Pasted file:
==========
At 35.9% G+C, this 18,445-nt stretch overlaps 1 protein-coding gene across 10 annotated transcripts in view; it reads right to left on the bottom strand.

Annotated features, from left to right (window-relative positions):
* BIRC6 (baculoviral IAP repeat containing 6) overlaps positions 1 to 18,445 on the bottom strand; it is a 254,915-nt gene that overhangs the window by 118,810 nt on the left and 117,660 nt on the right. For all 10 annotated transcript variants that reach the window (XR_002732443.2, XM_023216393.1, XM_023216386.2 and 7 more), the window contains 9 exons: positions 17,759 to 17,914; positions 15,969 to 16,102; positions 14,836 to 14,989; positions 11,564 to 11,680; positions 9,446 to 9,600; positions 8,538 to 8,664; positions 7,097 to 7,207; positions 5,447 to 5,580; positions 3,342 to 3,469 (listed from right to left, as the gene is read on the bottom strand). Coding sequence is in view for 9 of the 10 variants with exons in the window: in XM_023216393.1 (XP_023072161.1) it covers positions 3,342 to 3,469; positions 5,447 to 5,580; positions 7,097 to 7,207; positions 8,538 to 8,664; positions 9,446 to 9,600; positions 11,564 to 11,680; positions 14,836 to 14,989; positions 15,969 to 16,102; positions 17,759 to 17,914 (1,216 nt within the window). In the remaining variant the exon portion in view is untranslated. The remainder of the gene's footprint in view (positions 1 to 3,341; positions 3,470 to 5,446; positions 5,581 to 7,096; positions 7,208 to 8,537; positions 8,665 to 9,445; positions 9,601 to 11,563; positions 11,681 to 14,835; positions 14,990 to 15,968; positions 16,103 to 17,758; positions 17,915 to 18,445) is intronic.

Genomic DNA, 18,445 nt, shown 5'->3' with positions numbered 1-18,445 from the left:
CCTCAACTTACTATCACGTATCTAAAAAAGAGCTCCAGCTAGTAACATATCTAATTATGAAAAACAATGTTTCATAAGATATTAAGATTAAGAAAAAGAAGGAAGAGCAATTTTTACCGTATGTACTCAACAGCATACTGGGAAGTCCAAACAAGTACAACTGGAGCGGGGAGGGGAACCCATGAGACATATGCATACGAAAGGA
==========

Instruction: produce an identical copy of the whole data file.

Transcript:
At 35.9% G+C, this 18,445-nt stretch overlaps 1 protein-coding gene across 10 annotated transcripts in view; it reads right to left on the bottom strand.

Annotated features, from left to right (window-relative positions):
* BIRC6 (baculoviral IAP repeat containing 6) overlaps positions 1 to 18,445 on the bottom strand; it is a 254,915-nt gene that overhangs the window by 118,810 nt on the left and 117,660 nt on the right. For all 10 annotated transcript variants that reach the window (XR_002732443.2, XM_023216393.1, XM_023216386.2 and 7 more), the window contains 9 exons: positions 17,759 to 17,914; positions 15,969 to 16,102; positions 14,836 to 14,989; positions 11,564 to 11,680; positions 9,446 to 9,600; positions 8,538 to 8,664; positions 7,097 to 7,207; positions 5,447 to 5,580; positions 3,342 to 3,469 (listed from right to left, as the gene is read on the bottom strand). Coding sequence is in view for 9 of the 10 variants with exons in the window: in XM_023216393.1 (XP_023072161.1) it covers positions 3,342 to 3,469; positions 5,447 to 5,580; positions 7,097 to 7,207; positions 8,538 to 8,664; positions 9,446 to 9,600; positions 11,564 to 11,680; positions 14,836 to 14,989; positions 15,969 to 16,102; positions 17,759 to 17,914 (1,216 nt within the window). In the remaining variant the exon portion in view is untranslated. The remainder of the gene's footprint in view (positions 1 to 3,341; positions 3,470 to 5,446; positions 5,581 to 7,096; positions 7,208 to 8,537; positions 8,665 to 9,445; positions 9,601 to 11,563; positions 11,681 to 14,835; positions 14,990 to 15,968; positions 16,103 to 17,758; positions 17,915 to 18,445) is intronic.

Genomic DNA, 18,445 nt, shown 5'->3' with positions numbered 1-18,445 from the left:
CCTCAACTTACTATCACGTATCTAAAAAAGAGCTCCAGCTAGTAACATATCTAATTATGAAAAACAATGTTTCATAAGATATTAAGATTAAGAAAAAGAAGGAAGAGCAATTTTTACCGTATGTACTCAACAGCATACTGGGAAGTCCAAACAAGTACAACTGGAGCGGGGAGGGGAACCCATGAGACATATGCATACGAAAGGA